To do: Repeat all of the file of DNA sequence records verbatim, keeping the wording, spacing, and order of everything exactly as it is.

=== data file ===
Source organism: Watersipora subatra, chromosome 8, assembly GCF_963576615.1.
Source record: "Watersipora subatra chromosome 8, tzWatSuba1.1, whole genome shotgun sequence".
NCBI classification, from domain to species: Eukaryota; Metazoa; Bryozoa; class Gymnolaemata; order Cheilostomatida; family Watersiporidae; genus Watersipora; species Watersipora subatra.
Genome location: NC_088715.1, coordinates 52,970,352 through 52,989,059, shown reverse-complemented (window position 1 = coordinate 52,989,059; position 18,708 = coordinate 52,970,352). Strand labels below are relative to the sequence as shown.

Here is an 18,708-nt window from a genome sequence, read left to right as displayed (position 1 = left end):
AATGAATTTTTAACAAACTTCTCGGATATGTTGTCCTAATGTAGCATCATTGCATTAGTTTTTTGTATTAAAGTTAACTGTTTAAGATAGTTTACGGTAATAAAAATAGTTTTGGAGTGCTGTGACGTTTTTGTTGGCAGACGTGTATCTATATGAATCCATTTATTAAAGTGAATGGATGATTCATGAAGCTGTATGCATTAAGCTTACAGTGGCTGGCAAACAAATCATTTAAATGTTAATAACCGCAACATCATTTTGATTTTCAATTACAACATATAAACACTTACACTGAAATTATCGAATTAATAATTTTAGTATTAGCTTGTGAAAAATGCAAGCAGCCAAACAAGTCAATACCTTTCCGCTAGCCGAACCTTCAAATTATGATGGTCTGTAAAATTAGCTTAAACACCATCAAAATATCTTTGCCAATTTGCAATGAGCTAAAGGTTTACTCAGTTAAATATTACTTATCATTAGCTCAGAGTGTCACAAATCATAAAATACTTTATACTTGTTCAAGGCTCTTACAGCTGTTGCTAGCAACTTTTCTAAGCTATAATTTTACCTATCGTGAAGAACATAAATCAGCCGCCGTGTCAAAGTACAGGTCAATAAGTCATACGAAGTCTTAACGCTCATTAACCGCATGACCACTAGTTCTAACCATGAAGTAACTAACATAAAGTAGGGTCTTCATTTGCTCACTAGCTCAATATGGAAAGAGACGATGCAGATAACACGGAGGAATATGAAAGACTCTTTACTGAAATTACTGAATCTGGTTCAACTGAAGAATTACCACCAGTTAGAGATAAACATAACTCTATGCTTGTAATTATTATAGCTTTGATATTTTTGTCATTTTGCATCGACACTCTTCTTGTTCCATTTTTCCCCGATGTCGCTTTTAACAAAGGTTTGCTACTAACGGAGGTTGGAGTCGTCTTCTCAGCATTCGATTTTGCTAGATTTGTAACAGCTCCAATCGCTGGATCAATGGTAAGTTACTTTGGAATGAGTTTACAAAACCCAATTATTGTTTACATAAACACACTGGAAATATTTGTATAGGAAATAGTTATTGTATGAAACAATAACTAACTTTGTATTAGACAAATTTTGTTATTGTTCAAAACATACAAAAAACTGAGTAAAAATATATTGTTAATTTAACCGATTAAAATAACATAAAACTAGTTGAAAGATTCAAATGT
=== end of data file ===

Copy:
Source organism: Watersipora subatra, chromosome 8, assembly GCF_963576615.1.
Source record: "Watersipora subatra chromosome 8, tzWatSuba1.1, whole genome shotgun sequence".
NCBI classification, from domain to species: Eukaryota; Metazoa; Bryozoa; class Gymnolaemata; order Cheilostomatida; family Watersiporidae; genus Watersipora; species Watersipora subatra.
Genome location: NC_088715.1, coordinates 52,970,352 through 52,989,059, shown reverse-complemented (window position 1 = coordinate 52,989,059; position 18,708 = coordinate 52,970,352). Strand labels below are relative to the sequence as shown.

Here is an 18,708-nt window from a genome sequence, read left to right as displayed (position 1 = left end):
AATGAATTTTTAACAAACTTCTCGGATATGTTGTCCTAATGTAGCATCATTGCATTAGTTTTTTGTATTAAAGTTAACTGTTTAAGATAGTTTACGGTAATAAAAATAGTTTTGGAGTGCTGTGACGTTTTTGTTGGCAGACGTGTATCTATATGAATCCATTTATTAAAGTGAATGGATGATTCATGAAGCTGTATGCATTAAGCTTACAGTGGCTGGCAAACAAATCATTTAAATGTTAATAACCGCAACATCATTTTGATTTTCAATTACAACATATAAACACTTACACTGAAATTATCGAATTAATAATTTTAGTATTAGCTTGTGAAAAATGCAAGCAGCCAAACAAGTCAATACCTTTCCGCTAGCCGAACCTTCAAATTATGATGGTCTGTAAAATTAGCTTAAACACCATCAAAATATCTTTGCCAATTTGCAATGAGCTAAAGGTTTACTCAGTTAAATATTACTTATCATTAGCTCAGAGTGTCACAAATCATAAAATACTTTATACTTGTTCAAGGCTCTTACAGCTGTTGCTAGCAACTTTTCTAAGCTATAATTTTACCTATCGTGAAGAACATAAATCAGCCGCCGTGTCAAAGTACAGGTCAATAAGTCATACGAAGTCTTAACGCTCATTAACCGCATGACCACTAGTTCTAACCATGAAGTAACTAACATAAAGTAGGGTCTTCATTTGCTCACTAGCTCAATATGGAAAGAGACGATGCAGATAACACGGAGGAATATGAAAGACTCTTTACTGAAATTACTGAATCTGGTTCAACTGAAGAATTACCACCAGTTAGAGATAAACATAACTCTATGCTTGTAATTATTATAGCTTTGATATTTTTGTCATTTTGCATCGACACTCTTCTTGTTCCATTTTTCCCCGATGTCGCTTTTAACAAAGGTTTGCTACTAACGGAGGTTGGAGTCGTCTTCTCAGCATTCGATTTTGCTAGATTTGTAACAGCTCCAATCGCTGGATCAATGGTAAGTTACTTTGGAATGAGTTTACAAAACCCAATTATTGTTTACATAAACACACTGGAAATATTTGTATAGGAAATAGTTATTGTATGAAACAATAACTAACTTTGTATTAGACAAATTTTGTTATTGTTCAAAACATACAAAAAACTGAGTAAAAATATATTGTTAATTTAACCGATTAAAATAACATAAAACTAGTTGAAAGATTCAAATGT